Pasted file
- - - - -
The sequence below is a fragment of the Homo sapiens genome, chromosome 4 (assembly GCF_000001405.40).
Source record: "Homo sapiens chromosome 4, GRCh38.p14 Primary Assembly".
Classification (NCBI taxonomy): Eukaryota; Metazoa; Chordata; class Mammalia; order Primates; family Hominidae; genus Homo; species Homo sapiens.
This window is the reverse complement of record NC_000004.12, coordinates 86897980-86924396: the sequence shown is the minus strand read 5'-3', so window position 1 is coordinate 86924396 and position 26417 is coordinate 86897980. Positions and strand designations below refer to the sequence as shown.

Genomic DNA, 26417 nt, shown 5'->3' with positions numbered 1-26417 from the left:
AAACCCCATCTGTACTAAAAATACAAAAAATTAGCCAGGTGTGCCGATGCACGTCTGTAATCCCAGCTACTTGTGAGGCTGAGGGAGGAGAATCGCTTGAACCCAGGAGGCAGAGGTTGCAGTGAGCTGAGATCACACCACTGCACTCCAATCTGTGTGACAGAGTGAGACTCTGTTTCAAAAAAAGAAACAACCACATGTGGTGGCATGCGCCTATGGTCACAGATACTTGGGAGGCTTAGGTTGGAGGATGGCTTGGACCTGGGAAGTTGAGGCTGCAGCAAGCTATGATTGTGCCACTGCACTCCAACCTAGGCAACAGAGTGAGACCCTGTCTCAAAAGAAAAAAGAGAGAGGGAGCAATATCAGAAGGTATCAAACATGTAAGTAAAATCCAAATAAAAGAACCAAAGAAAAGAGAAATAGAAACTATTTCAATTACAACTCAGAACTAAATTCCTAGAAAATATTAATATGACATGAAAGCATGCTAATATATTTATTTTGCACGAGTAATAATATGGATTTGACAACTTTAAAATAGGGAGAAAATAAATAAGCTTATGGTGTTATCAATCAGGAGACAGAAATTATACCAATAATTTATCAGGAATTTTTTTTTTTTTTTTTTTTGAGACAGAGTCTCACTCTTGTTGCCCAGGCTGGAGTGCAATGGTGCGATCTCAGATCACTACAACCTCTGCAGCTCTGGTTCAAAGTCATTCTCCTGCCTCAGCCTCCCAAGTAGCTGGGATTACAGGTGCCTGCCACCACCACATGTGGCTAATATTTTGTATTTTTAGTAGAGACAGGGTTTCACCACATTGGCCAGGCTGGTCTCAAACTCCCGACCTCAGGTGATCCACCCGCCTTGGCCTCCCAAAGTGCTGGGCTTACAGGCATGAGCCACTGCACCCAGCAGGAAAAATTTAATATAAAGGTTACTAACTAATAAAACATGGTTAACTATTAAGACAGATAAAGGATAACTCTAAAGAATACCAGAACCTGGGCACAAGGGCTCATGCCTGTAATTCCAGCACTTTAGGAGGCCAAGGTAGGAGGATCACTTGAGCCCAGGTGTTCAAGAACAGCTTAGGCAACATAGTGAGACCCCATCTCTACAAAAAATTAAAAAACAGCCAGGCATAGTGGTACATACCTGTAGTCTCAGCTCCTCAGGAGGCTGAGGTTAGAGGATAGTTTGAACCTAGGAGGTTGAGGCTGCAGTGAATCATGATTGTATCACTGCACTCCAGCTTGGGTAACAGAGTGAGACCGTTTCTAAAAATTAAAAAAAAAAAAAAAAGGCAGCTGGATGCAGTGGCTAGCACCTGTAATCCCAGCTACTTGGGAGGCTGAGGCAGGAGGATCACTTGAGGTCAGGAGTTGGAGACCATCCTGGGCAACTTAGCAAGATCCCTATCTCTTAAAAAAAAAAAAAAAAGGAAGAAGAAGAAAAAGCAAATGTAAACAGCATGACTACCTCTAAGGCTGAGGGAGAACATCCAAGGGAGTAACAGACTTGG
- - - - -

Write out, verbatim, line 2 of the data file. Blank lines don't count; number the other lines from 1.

Source record: "Homo sapiens chromosome 4, GRCh38.p14 Primary Assembly".